Today, 25th July 1941, the Jews of Stoibtz who had been choking and suffering in the hell that was created for them by the German torturers who had become so familiar to them, were shaken up by a new calamity that

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descended upon them. The demons of the Gestapo came into the town to do their “rounds” and they tore 90 new Jewish lives to shreds. It happened in this way: for a few days, I had already been working building a new road, together with another few hundred Jews, a kilometre behind the town. The work was very difficult and the pace, murderous. The road had to serve the march–through of the German military and had to be ready in a few days.

As we were walking back home, we reached the town, but here a tragic surprise awaited us, that made us forget about hunger and fatigue, and in one blink of an eye, knocked out of our heads, all sweet fantasies of the rest we had earned. In the middle of our path stood sudenikes[2] who had been awaiting us earlier, that stopped us and met us with a hail of blows. They sent away the Germans that escorted us and placed us under their authority. Accompanied by beatings and verbal abuse, they arranged us in rows. After that an elegant automobile arrived, and members of the Gestapo stepped out, and a selection began. They noted and considered everyone and made eye contact with each one and asked about their profession. Any one that they suspected of being intelligent, was removed from the row, and taken with them; and they were suspicious of Jews, on whose faces they noticed an alert expression, a grimace of protest or a dignity, an erect well–kept figure and a proud appearance. I heard one Gestapo say to another, pointing out a tall, thin youth that stood next to me, “that long one has such restless eyes”, and he was taken from the line. The first person that the Gestapo chose as a victim and removed from the line was the Stoibtz slaughterer, Reb Shlayme Ha'ari. This was a rare type of slaughterer and a rare type of person who was conspicuous, and distinctive in his appearance amongst tens of thousands. He was tall and broad with a fine blond–black beard and a pair of black burning eyes. Standing in the line, he was a head taller than the rest of us and gave the impression of being a strong oak, among undeveloped trees. After the selection of the best and most capable of us came to an end, we were beaten with sticks on our heads and chased further. After walking a distance, the same process of selection began anew; this was carried out by other Gestapo members. This was repeated three times and each time our rows were depleted by a few persons, and amongst those remaining, the number of those beaten and wounded grew. On that day, the same process was repeated amongst other groups of Jewish workers. Aside from this, various other people were removed from their homes, according to a list. All these people disappeared forever, without a trace. The place, and the manner of their death, remained the secret of the German hangmen.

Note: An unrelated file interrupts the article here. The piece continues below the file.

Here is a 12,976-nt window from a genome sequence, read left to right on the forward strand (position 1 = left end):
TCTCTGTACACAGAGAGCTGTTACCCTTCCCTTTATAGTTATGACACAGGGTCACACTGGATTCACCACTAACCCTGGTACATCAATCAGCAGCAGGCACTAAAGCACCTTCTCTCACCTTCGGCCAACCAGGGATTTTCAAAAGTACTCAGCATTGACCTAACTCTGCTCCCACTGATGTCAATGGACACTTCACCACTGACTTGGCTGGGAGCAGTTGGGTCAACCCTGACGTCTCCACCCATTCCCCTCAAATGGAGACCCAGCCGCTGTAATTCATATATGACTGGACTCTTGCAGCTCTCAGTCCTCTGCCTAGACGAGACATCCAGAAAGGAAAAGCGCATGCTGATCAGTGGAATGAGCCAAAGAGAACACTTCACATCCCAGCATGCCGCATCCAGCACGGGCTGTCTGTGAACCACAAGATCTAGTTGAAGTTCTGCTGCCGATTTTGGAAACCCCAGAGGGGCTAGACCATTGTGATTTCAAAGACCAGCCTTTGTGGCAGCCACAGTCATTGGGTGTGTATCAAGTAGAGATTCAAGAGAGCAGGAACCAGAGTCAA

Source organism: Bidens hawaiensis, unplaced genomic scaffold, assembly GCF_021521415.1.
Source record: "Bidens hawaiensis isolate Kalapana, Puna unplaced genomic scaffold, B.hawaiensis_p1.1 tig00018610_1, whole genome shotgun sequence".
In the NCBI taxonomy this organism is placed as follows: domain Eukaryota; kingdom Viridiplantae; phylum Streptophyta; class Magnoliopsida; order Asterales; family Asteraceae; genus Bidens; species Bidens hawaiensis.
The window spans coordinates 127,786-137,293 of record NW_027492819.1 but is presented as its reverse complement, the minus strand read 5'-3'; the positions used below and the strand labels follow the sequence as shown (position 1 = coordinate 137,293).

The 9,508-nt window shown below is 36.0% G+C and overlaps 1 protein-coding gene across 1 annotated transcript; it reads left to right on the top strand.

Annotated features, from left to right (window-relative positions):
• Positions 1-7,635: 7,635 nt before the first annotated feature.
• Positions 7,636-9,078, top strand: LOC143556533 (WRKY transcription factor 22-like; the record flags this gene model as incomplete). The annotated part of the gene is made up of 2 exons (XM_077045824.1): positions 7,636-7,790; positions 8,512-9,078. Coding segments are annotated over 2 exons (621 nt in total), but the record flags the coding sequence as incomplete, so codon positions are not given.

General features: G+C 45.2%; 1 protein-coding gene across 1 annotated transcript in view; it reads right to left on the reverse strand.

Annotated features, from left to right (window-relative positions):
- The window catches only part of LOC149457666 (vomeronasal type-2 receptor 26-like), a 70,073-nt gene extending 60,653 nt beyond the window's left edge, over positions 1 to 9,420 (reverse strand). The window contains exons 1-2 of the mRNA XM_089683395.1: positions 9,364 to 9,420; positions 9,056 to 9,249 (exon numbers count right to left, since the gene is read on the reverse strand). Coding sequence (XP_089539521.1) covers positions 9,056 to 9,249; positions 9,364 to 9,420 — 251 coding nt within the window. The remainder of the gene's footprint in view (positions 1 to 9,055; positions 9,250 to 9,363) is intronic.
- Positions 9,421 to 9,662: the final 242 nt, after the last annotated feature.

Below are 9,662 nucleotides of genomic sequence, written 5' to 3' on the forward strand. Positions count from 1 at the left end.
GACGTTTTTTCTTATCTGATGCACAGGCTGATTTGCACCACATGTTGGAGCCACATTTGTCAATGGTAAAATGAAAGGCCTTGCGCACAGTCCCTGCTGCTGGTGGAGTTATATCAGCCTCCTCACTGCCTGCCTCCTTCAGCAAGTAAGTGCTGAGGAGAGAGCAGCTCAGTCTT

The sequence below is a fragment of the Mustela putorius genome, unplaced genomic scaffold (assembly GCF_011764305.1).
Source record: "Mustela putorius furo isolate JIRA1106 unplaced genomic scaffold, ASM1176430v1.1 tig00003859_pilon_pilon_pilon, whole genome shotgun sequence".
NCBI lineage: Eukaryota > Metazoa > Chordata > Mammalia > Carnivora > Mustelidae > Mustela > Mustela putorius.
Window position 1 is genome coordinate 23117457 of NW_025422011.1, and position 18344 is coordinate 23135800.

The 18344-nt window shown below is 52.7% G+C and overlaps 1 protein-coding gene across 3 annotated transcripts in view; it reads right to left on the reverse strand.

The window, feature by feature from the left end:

At the beginning of August 1941, a new local administration came to Stoibtz that received the name “the Viennese” because the commander and most of his men came from Vienna. The take–over of the regime by the Viennese was splendid and evoked good hopes among the Jews of Stoibtz. After taking office, the new commander, a Viennese professor, in the role of Ober–Lieutenant, summoned the members of the Jewish Council, asked them to sit down, and spoke to them in a friendly manner and with sympathy. He was angry about the “barbarism” – that Jews had to wear special signs and he promised that he would try to revoke the “disgraceful” (his classification) decree. In the meantime, he made the first gesture and brought in lighter rules for the requirements for labour duties for Jews, than those that were issued by the former command headquarters. In this vein – only men between the ages of 15 and 60 were obligated to work, and women between the ages of 18 and 40. The members of the Jewish Council returned from the command headquarters in good spirits and were moved by the courteous and decent attitude of the commander. In these days of good hope, I worked at the headquarters as a tailor, working in the room of the new Sonder–fuhrer (special leader) for Jewish matters, named Koch, and I had the opportunity to see close up, the later execution of tens of thousands of Jews from the entire surrounding area. Now, for the first time the Jewish Council was approached, to carry out its actual role.

With regard to this, the residents of Stoibtz were agitated that the “refugees” had seized all the power on the Jewish Council, so they came to an agreement and the Jewish Council was reorganized with this in mind. As to the “refugees”, the chairmanship of the Jewish Council was now awarded to a new delegate who was a Stoibtz resident. Until then, the chairman of the Jewish Council was, a certain Vittenberg, a refugee from Lodz. He was a young man of about 30,